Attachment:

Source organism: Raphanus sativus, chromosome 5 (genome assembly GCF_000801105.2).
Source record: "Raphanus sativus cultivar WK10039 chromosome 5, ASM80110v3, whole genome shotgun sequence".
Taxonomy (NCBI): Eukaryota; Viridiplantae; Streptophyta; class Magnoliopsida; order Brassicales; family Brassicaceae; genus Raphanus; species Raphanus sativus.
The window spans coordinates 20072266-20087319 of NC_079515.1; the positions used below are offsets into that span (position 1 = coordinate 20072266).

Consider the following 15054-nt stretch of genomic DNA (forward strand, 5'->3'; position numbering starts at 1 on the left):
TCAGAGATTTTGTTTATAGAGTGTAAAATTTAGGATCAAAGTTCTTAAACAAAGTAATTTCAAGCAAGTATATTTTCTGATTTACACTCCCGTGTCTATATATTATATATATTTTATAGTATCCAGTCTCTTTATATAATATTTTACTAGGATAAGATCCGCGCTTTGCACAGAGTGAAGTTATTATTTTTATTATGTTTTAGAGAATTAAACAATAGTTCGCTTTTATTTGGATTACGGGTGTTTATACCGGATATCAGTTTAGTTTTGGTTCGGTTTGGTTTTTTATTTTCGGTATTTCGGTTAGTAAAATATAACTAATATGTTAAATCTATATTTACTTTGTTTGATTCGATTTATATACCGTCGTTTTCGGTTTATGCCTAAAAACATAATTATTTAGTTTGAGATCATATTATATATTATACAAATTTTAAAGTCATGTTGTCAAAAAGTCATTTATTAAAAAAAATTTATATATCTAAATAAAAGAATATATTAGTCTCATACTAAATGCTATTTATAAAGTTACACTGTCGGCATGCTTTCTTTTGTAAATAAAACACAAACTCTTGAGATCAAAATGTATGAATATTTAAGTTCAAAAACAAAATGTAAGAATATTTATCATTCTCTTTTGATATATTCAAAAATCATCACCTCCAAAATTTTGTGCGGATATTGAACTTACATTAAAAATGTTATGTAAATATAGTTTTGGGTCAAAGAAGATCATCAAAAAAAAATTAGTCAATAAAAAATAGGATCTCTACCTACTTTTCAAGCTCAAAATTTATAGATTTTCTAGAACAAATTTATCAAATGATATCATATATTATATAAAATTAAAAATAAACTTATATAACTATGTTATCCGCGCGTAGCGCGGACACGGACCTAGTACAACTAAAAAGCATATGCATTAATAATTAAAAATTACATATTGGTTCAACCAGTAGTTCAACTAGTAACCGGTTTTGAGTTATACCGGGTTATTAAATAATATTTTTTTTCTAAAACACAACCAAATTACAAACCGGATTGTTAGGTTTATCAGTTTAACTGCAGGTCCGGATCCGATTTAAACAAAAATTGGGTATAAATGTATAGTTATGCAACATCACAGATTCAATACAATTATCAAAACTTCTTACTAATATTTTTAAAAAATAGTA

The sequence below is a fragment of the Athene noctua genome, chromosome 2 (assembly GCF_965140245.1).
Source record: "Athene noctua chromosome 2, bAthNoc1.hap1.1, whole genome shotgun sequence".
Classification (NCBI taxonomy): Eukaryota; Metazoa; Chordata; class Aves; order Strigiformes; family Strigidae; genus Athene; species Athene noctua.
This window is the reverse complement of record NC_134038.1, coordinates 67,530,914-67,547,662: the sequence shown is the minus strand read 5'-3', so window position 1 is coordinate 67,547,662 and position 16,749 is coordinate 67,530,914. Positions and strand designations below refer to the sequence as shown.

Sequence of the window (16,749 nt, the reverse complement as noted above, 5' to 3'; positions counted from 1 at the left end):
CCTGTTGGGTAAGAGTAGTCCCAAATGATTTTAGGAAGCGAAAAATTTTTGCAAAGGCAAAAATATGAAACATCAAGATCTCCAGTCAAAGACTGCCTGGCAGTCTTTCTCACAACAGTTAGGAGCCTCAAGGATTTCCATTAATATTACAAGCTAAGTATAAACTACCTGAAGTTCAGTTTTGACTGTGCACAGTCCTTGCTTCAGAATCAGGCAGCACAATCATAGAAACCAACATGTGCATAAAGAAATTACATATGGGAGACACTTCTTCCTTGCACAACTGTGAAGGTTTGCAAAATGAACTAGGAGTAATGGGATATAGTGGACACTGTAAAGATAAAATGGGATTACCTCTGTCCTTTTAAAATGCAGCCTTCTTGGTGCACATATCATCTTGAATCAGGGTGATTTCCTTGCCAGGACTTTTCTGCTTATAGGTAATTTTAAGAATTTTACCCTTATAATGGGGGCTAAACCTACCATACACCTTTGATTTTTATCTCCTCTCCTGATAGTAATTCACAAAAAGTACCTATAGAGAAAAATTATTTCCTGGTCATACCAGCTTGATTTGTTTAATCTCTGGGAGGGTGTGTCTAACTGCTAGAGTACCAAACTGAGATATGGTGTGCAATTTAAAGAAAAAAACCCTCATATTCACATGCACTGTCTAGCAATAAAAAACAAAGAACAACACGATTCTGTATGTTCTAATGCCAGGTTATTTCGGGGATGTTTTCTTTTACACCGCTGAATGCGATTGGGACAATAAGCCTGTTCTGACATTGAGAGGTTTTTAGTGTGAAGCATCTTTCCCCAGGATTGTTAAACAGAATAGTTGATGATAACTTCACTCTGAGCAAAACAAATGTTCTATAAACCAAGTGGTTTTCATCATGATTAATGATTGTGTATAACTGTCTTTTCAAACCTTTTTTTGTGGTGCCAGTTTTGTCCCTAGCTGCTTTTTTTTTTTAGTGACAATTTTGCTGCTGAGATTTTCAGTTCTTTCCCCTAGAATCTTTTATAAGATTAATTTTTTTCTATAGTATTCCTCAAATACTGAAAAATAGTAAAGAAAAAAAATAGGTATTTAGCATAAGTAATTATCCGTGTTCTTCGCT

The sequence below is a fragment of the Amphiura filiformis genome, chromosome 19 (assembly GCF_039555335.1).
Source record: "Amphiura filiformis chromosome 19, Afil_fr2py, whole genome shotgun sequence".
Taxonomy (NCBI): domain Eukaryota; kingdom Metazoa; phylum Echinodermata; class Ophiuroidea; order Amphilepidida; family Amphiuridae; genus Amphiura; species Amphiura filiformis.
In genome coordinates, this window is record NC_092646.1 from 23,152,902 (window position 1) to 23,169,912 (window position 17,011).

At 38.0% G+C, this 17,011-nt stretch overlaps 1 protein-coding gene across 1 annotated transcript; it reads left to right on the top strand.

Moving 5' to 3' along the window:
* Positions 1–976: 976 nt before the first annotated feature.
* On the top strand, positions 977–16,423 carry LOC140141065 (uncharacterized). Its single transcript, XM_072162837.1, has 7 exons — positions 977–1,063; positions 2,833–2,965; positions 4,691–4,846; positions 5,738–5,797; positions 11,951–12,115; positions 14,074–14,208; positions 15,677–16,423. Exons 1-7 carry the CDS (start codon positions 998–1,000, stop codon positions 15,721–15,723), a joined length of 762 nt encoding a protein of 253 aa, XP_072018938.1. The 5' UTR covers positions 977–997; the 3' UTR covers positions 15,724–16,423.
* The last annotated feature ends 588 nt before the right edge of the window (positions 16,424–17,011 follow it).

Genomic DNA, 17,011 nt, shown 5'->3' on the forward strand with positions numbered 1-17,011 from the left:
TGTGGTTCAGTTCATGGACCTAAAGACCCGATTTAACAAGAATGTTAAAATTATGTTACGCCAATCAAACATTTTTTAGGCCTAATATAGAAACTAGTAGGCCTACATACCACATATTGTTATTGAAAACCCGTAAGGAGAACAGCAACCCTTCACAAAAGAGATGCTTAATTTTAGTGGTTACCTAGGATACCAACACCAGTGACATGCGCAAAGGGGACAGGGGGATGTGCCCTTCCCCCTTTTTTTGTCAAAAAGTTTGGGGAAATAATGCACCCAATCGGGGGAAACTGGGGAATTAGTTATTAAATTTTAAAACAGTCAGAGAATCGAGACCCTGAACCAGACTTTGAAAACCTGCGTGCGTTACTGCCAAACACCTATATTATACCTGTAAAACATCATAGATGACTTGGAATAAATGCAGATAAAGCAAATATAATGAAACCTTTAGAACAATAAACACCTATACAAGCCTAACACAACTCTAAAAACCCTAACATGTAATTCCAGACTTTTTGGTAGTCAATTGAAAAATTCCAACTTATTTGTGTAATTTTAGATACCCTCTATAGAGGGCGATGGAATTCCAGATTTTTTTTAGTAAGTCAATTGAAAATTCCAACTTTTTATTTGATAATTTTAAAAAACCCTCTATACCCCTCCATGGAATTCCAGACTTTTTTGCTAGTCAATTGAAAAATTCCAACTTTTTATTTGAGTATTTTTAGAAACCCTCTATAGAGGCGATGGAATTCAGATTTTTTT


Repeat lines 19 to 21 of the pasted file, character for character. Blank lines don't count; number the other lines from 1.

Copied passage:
* Positions 1–976: 976 nt before the first annotated feature.
* On the top strand, positions 977–16,423 carry LOC140141065 (uncharacterized). Its single transcript, XM_072162837.1, has 7 exons — positions 977–1,063; positions 2,833–2,965; positions 4,691–4,846; positions 5,738–5,797; positions 11,951–12,115; positions 14,074–14,208; positions 15,677–16,423. Exons 1-7 carry the CDS (start codon positions 998–1,000, stop codon positions 15,721–15,723), a joined length of 762 nt encoding a protein of 253 aa, XP_072018938.1. The 5' UTR covers positions 977–997; the 3' UTR covers positions 15,724–16,423.
* The last annotated feature ends 588 nt before the right edge of the window (positions 16,424–17,011 follow it).